JOHN CALVERT, Islamist historian: This was Truman's America, and many Americans today regard it as a golden age of their civilization. But for Qutb, he saw a sinister side in this. All around him was crassness, corruption, vulgarity—talk centered on movie stars and automobile prices. He was also very concerned that the inhabitants of Greeley spent a lot of time in lawn care. Pruning their hedges, cutting their lawns. This, for Qutb, was indicative of the selfish and materialistic aspect of American life. Americans lived these isolated lives surrounded by their lawns. They lusted after material goods. And this, says Qutb quite succinctly, is the taste of America.

    VO: What Qutb believed he was seeing was a hidden and dangerous reality underneath the surface of ordinary American life. One summer night, he went to a dance at a local church hall. He later wrote that what he saw that night crystallized his vision.

    CALVERT: He talks about how the pastor played on the gramophone one of the big-band hits of the day, "Baby, It's Cold Outside." He dimmed the lights so as to create a dreamy, romantic effect. And then, Qutb says that "chests met chests, arms circled waists, and the hall was full of lust and love."

    VO: To most people watching this dance, it would have been an innocent picture of youthful happiness. But Qutb saw something else: the dancers in front of him were tragic lost souls. They believed that they were free. But in reality, they were trapped by their own selfish and greedy desires. American society was not going forwards; it was taking people backwards. They were becoming isolated beings, driven by primitive animal forces. Such creatures, Qutb believed, could corrode the very bonds that held society together. And he became determined that night to prevent this culture of selfish individualism taking over his own country.


    VO: But Qutb was not alone. At the same time, in Chicago, there was another man who shared the same fears about the destructive force of individualism in America. He was an obscure political philosopher at the University of Chicago. But his ideas would also have far-reaching consequences, because they would become the shaping force behind the neoconservative movement, which now dominates the American administration. He was called Leo Strauss. Strauss is a mysterious figure. He refused to be filmed or interviewed. He devoted his time to creating a loyal band of students. And what he taught them was that the prosperous liberal society they were living in contained the seeds of its own destruction....[/6:52]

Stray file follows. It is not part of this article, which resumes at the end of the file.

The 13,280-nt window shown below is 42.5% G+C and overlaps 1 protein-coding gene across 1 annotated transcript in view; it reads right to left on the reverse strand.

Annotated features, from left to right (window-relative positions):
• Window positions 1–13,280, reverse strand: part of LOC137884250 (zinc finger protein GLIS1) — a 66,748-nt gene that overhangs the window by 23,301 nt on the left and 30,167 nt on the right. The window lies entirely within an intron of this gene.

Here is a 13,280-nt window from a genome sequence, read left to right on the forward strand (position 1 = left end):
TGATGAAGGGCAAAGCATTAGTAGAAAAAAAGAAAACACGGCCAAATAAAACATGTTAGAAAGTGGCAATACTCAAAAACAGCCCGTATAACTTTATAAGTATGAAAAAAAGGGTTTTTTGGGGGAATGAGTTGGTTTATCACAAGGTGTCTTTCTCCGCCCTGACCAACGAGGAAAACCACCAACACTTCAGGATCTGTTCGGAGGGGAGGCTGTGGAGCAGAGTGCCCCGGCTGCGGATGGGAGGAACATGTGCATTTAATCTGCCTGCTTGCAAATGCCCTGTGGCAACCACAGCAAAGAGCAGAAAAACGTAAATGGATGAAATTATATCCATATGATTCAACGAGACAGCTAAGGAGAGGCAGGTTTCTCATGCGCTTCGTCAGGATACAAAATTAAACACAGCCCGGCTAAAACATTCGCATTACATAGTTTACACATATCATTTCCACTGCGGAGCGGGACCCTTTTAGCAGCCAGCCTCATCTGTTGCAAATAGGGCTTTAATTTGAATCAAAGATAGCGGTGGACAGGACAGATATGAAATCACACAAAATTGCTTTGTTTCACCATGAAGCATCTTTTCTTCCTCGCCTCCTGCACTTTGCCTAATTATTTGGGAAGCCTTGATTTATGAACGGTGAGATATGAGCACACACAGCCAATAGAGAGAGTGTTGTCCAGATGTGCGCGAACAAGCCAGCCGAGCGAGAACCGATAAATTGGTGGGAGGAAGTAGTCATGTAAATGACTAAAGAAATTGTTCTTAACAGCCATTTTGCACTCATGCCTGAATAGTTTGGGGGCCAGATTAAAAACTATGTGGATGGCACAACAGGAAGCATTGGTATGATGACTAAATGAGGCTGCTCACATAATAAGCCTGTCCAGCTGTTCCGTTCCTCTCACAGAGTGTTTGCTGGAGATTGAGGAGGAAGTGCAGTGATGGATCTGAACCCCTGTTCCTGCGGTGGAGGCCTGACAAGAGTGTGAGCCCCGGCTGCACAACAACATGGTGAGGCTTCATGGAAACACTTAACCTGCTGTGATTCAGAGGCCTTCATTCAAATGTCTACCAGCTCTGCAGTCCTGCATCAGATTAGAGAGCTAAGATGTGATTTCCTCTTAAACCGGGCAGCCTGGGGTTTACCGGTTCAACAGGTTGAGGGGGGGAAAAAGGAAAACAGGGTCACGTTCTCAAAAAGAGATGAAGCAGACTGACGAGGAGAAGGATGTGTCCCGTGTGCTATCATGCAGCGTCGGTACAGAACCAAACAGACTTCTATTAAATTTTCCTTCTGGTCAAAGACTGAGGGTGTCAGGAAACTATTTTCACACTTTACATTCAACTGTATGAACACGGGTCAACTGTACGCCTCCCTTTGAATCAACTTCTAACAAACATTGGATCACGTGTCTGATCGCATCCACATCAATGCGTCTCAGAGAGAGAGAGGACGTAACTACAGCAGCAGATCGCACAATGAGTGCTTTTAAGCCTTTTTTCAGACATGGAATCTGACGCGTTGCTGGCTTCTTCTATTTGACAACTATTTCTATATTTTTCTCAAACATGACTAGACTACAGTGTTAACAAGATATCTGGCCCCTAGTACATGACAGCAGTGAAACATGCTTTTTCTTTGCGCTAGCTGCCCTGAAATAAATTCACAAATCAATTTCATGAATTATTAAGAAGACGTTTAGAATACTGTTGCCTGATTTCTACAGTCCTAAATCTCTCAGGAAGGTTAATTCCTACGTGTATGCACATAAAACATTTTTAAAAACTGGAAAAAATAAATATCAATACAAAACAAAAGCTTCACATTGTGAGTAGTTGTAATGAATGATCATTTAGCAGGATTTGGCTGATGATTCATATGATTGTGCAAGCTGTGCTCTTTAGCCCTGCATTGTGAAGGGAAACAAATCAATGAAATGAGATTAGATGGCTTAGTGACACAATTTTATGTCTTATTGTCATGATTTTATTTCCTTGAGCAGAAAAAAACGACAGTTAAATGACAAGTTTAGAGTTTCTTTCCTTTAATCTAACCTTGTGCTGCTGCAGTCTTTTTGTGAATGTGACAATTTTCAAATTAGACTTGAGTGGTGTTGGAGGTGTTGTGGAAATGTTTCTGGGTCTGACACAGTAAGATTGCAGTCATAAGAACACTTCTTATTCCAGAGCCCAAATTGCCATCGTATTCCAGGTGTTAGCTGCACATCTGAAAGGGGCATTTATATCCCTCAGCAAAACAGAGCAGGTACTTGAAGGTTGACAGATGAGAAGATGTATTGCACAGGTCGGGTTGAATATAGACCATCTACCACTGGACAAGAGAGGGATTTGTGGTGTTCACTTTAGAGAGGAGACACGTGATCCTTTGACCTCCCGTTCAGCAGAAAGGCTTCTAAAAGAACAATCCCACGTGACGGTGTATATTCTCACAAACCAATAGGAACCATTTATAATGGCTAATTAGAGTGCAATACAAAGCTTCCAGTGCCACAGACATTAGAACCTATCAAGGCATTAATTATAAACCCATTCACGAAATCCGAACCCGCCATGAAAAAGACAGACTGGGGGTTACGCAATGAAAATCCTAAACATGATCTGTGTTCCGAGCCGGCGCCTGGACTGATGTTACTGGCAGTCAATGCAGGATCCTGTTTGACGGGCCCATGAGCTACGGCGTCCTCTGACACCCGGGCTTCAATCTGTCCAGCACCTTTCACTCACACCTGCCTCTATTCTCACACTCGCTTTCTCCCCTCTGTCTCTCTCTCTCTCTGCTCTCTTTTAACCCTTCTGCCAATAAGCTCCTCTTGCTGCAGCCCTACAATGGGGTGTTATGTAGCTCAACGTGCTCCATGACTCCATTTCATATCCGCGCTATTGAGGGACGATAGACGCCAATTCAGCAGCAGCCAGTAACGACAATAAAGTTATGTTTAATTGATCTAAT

1. And speaking of The Power of Nightmares, here's a magic moment from Meet the Press that begins at 20:41 within a particular blast from the past segment which runs from 18:51 to 27:10 in Part 3.

      The transcript of the segment begins around 30% along in the full text with:

      VO: And so the Americans set off to invade Afghanistan, to find and destroy the heart of this network.



      VO: To do this, the Americans allied themselves with a group called the Northern Alliance. They were a loose collection of warlords, fighting a war of resistance against the Taliban, the Islamists who controlled Afghanistan. The Taliban's best troops were the thousands of foreign fighters from the training camps who the Northern Alliance hated.


      NORTHERN ALLIANCE SOLDIER : Pakistan, eh! Pakistan! Pakistan!...

    2. Great call! I thought the same thing when I read this post earlier today. Had to rewatch Pt 1 again before posting. Some incredible achieve footage throughout. Given the lineage of the characters and influences involved, "Baby, It's Cold Outside" has a sort of "six degrees of separation-type" relationship to 9/11.

  9. "Something similar happened in the 1960s, when we kids were busy stopping a war. Never trust anyone over 30! In many ways, the determined inanity of our generation didn’t work out super well, although there were also large gains." Just for the record, for that bit about not trusting anyone over 30, see:
    An off-hand remark picked up on by newspapers and used by them in constructing a narrative -- a remark that people actually working for change in that period felt no particular resonance with. When people make much of remarks like that in characterizing "the 60's," I always think of it as "the Newsweek version." Interesting to see Bob buying into a MSM narrative of this kind.